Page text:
It was four years ago, but for Jason Miller the memory of the day remains like a handprint in concrete: after an album from the music group Cake had debuted at #1 on the Billboard Chart, Miller, a 10-year employee in the Sony Music marketing department, did the unexpected and quit his job.
The problem, ostensibly, was that the album had sold only 44,000 copies, the lowest tally for a top-seller in Billboard history. The music industry was clearly sinking. But the bigger problem, in Miller’s view, could be found in the industry’s unwillingness to adopt content and social marketing tactics to help bail themselves out.
“I try to reach the marketer who’s using content and show them how they can use LinkedIn as part of their integrative strategy to drive business.”
“I had all these ideas for social and blogging and content,” says Miller. “And they wanted nothing to do with it. It was like an ivory tower, because they would be sitting in New York, where they couldn’t see what was going on in the real world or in the street. They relied on radio stations and radio stations were dying right alongside them.”
Fortunately, Miller had the foresight while employed at Sony to enroll in SEO and digital marketing courses at UC Berkeley, where his path to re-creation would begin. “I call it becoming the ‘hybrid marketer,’” he says, “you don’t have to be an expert in any one thing, but you have to understand how all these things work together. So, am I an expert in SEO? No, but I understand how SEO plays with content and social. Am I an expert in demand generation? No, but I understand how it works with social content, SEO and market automation.”
But the real learning, figuring out how to optimize and promote, to become his own media channel, to empathize with an audience, came from the actual “doing,” which started with the live music blog and a supporting Twitter feed he had started. “I found that if I had a problem and I solved it, and I wrote a blog post about it, and just from basic optimization on that blog, it seemed to catch fire,” he says. “It’s very simple. The more problems I solved myself the better I became at what I did, but along the way I built the reputation for knowing, becoming this guy who knows marketing, based on a tremendous amount of trial and error and research.”
“Move beyond the ‘you’ve got to think like a publisher’ idea, and instead publish like a publisher.”
A job at digital startup Market Tools followed, and then a position as senior manager of social media strategy at Marketo. In July 2013, he accepted a position as senior manager of content marketing at LinkedIn. “I was hired to build this global content engine to tell the story of the marketer on LinkedIn,” says Miller. “I try to reach the marketer who’s using content and show them how they can use LinkedIn as part of their integrative strategy to really drive business.”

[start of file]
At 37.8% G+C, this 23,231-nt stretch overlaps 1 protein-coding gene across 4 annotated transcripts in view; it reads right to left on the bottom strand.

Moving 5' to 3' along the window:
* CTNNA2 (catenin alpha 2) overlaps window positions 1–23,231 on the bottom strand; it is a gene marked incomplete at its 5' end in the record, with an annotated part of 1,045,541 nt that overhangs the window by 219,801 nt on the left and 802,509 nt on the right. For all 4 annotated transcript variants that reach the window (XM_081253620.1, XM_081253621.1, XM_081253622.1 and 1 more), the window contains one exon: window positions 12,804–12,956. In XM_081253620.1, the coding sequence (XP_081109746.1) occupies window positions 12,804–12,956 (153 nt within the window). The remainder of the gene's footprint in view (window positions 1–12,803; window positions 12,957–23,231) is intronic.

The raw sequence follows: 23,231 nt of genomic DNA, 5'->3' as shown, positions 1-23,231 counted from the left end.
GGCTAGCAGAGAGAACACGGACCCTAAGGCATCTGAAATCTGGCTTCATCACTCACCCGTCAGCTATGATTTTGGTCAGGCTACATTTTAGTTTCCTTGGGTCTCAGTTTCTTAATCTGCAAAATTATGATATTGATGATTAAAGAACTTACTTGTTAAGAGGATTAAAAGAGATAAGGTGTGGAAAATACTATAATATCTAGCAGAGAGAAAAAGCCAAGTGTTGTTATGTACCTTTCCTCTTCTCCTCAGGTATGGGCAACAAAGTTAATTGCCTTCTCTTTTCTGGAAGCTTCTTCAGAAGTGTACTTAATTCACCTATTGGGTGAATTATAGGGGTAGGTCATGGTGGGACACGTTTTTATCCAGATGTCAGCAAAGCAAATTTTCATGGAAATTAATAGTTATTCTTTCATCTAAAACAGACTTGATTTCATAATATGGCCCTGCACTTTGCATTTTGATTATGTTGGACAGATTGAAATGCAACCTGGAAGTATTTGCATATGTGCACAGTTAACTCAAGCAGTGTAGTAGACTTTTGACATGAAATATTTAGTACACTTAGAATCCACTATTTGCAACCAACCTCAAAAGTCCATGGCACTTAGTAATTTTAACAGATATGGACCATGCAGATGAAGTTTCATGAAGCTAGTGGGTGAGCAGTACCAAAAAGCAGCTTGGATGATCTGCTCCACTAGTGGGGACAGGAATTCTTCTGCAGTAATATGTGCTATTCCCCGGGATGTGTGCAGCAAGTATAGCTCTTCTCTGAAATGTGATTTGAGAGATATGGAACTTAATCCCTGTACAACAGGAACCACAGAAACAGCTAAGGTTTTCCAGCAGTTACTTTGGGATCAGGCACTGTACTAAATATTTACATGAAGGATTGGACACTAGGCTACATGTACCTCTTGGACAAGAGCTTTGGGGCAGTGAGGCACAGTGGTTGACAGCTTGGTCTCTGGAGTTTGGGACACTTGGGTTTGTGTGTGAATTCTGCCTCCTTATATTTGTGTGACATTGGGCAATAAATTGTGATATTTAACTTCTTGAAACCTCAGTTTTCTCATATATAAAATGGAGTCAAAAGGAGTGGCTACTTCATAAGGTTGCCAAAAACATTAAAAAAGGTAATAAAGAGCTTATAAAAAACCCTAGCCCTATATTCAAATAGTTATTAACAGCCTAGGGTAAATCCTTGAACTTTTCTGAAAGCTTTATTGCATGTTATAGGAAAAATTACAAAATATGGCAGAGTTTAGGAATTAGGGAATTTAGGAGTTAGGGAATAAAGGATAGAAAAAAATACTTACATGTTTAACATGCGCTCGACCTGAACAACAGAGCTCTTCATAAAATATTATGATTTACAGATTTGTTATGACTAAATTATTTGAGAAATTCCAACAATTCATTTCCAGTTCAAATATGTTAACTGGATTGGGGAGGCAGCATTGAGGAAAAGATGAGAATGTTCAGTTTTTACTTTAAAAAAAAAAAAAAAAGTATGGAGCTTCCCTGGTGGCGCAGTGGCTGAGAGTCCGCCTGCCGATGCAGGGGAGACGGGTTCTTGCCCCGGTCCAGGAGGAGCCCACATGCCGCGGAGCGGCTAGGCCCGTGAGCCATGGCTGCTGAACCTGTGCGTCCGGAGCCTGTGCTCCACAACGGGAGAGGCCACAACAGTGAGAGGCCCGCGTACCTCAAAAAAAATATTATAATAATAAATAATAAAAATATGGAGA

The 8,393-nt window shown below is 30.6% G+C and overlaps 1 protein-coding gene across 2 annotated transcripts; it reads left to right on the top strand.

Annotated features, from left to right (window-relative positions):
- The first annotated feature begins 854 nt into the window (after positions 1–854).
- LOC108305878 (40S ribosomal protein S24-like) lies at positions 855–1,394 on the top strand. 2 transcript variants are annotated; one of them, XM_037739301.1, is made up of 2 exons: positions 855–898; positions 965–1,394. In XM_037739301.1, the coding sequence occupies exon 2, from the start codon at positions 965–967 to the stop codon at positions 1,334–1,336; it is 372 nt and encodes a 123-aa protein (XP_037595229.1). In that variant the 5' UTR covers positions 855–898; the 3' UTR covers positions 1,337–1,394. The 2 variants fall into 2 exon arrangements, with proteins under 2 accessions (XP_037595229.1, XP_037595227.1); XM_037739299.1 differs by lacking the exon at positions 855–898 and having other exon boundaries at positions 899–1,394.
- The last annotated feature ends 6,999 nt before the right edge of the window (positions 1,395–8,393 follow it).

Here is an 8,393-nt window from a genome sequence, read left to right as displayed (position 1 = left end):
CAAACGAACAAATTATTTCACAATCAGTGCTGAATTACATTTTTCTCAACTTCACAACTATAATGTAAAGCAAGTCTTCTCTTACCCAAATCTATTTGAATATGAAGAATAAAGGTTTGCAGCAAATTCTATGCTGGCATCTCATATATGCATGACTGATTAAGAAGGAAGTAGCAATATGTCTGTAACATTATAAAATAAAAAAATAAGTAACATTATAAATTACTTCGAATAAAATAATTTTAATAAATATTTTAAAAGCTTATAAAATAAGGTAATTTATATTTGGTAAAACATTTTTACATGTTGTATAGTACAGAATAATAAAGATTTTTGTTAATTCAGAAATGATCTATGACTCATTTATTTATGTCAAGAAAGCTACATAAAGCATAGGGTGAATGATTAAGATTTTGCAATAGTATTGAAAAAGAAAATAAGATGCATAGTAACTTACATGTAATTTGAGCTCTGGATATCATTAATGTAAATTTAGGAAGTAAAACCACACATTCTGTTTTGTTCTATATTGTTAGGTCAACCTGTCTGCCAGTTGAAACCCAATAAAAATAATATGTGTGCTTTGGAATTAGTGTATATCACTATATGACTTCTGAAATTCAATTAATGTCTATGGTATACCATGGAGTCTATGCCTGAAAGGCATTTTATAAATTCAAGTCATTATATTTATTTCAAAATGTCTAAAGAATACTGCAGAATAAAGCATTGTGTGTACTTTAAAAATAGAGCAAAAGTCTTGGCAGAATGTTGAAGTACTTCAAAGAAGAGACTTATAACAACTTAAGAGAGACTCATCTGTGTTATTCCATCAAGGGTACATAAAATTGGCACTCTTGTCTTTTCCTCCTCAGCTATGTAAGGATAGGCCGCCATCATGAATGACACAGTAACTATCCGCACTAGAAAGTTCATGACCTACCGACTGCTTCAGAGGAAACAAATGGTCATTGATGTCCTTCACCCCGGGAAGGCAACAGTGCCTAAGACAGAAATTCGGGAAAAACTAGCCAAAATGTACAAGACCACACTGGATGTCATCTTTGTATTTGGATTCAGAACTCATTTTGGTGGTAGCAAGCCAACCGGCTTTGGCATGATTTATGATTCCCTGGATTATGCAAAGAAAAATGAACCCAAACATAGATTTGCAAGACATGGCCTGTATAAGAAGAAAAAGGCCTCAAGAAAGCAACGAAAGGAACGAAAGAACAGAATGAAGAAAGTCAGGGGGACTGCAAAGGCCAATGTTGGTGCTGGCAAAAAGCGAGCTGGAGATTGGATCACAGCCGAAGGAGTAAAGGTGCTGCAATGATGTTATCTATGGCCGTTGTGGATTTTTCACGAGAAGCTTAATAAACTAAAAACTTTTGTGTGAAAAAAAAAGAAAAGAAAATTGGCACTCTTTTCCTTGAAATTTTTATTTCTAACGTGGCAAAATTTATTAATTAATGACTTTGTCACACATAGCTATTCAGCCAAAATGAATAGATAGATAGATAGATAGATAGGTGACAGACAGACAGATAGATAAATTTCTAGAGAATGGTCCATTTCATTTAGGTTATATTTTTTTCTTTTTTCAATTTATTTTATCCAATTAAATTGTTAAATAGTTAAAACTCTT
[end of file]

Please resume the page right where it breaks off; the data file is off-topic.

When he first arrived at LinkedIn, he quickly identified a problem when he typed into a search engine the phrases “how do I market on LinkedIn?” and “how do I market successfully on LinkedIn?” “You would get third party posts from the Social Media Examiners and Social Media Explorers, all the way down the line, page after page, answering the question and then reaping all the benefits of the traffic. I think our post was on page 60. So I did what I had done at Marketo: I decided I needed to own the conversation.”
“Owning the conversation” manifested itself in literally “writing the book” on the subject. “I had to move beyond the ‘oh you’ve got to think like a publisher,’ idea, and instead publish like a publisher,” he says. “Publishers write books to own conversations. The conversation I want to own is ‘how do I market on LinkedIn?’ So I wrote the book for sophisticated marketers at LinkedIn.”
“You don’t necessarily need more content, you need more relevant content.”
Four months of work—he outsourced the writing—yielded a 56-page PDF called The Sophisticated Marketer’s Guide to LinkedIn, explaining everything you’d want to know about amplifying your brand or service on the platform. “I’ve written strategically, instead of instructionally,” says Miller, who called on the content and social marketing influencers he had befriended while at Marketo to contribute to an “Ask the Experts” series.
The Guide launched in January of 2013, and Miller’s strategic approach allowed him and his team of four to re-purpose it into 56 pieces of “small slice” content. “Every time it touched somebody we would track to see where they found it, where they came from and whether or not they turned it into an opportunity and a close,” says Miller, who details this approach in his recent book, Welcome to the Funnel.
To date, by deploying Eloqua and a proprietary LinkedIn marketing solution, the Guide has proved to be rocket fuel for inbound, driving $4.6 million worth of business for LinkedIn.
“I call it becoming the ‘hybrid marketer’—you don’t have to be an expert in any one thing, but you have to understand how all these things work together.”
“It just goes to show that you don’t necessarily need more content, you need more relevant content,” he says. “And if you know your audience you can target them with social and turn them into qualified leads.”
Makes sense. For this refugee from the music industry, who continues to blog at Rock N Roll Cocktail, and whose journey of re-creation has landed him as a content marketing savant for one of the world’s biggest social media platforms, Jason Miller has always seen reward in the idea of amplification.